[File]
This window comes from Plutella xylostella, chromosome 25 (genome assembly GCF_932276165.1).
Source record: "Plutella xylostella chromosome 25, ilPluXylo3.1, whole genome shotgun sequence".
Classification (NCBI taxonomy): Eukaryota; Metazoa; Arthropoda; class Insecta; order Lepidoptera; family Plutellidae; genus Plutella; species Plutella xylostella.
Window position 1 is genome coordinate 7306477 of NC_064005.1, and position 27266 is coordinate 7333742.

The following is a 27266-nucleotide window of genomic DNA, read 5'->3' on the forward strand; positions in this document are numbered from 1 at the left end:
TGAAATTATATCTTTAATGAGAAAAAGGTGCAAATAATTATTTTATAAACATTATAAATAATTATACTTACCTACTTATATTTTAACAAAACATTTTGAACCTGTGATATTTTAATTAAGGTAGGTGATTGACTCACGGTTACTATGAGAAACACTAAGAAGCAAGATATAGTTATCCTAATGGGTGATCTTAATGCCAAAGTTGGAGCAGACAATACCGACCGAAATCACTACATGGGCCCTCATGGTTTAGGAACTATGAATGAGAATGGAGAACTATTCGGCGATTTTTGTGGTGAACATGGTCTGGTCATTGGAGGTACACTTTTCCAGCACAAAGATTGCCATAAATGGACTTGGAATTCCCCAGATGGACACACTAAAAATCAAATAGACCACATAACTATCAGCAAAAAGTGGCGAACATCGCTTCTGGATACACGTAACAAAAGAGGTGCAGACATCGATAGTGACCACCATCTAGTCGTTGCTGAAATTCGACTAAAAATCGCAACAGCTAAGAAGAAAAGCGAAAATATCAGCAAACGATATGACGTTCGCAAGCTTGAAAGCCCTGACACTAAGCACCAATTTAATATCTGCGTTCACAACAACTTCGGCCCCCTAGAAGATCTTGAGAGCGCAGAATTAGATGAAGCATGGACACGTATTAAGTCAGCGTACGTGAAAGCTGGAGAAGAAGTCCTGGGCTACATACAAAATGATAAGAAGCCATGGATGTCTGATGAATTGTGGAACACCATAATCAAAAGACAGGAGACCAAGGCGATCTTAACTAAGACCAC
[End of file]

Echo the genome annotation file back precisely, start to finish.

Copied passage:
This window comes from Plutella xylostella, chromosome 25 (genome assembly GCF_932276165.1).
Source record: "Plutella xylostella chromosome 25, ilPluXylo3.1, whole genome shotgun sequence".
Classification (NCBI taxonomy): Eukaryota; Metazoa; Arthropoda; class Insecta; order Lepidoptera; family Plutellidae; genus Plutella; species Plutella xylostella.
Window position 1 is genome coordinate 7306477 of NC_064005.1, and position 27266 is coordinate 7333742.

The following is a 27266-nucleotide window of genomic DNA, read 5'->3' on the forward strand; positions in this document are numbered from 1 at the left end:
TGAAATTATATCTTTAATGAGAAAAAGGTGCAAATAATTATTTTATAAACATTATAAATAATTATACTTACCTACTTATATTTTAACAAAACATTTTGAACCTGTGATATTTTAATTAAGGTAGGTGATTGACTCACGGTTACTATGAGAAACACTAAGAAGCAAGATATAGTTATCCTAATGGGTGATCTTAATGCCAAAGTTGGAGCAGACAATACCGACCGAAATCACTACATGGGCCCTCATGGTTTAGGAACTATGAATGAGAATGGAGAACTATTCGGCGATTTTTGTGGTGAACATGGTCTGGTCATTGGAGGTACACTTTTCCAGCACAAAGATTGCCATAAATGGACTTGGAATTCCCCAGATGGACACACTAAAAATCAAATAGACCACATAACTATCAGCAAAAAGTGGCGAACATCGCTTCTGGATACACGTAACAAAAGAGGTGCAGACATCGATAGTGACCACCATCTAGTCGTTGCTGAAATTCGACTAAAAATCGCAACAGCTAAGAAGAAAAGCGAAAATATCAGCAAACGATATGACGTTCGCAAGCTTGAAAGCCCTGACACTAAGCACCAATTTAATATCTGCGTTCACAACAACTTCGGCCCCCTAGAAGATCTTGAGAGCGCAGAATTAGATGAAGCATGGACACGTATTAAGTCAGCGTACGTGAAAGCTGGAGAAGAAGTCCTGGGCTACATACAAAATGATAAGAAGCCATGGATGTCTGATGAATTGTGGAACACCATAATCAAAAGACAGGAGACCAAGGCGATCTTAACTAAGACCAC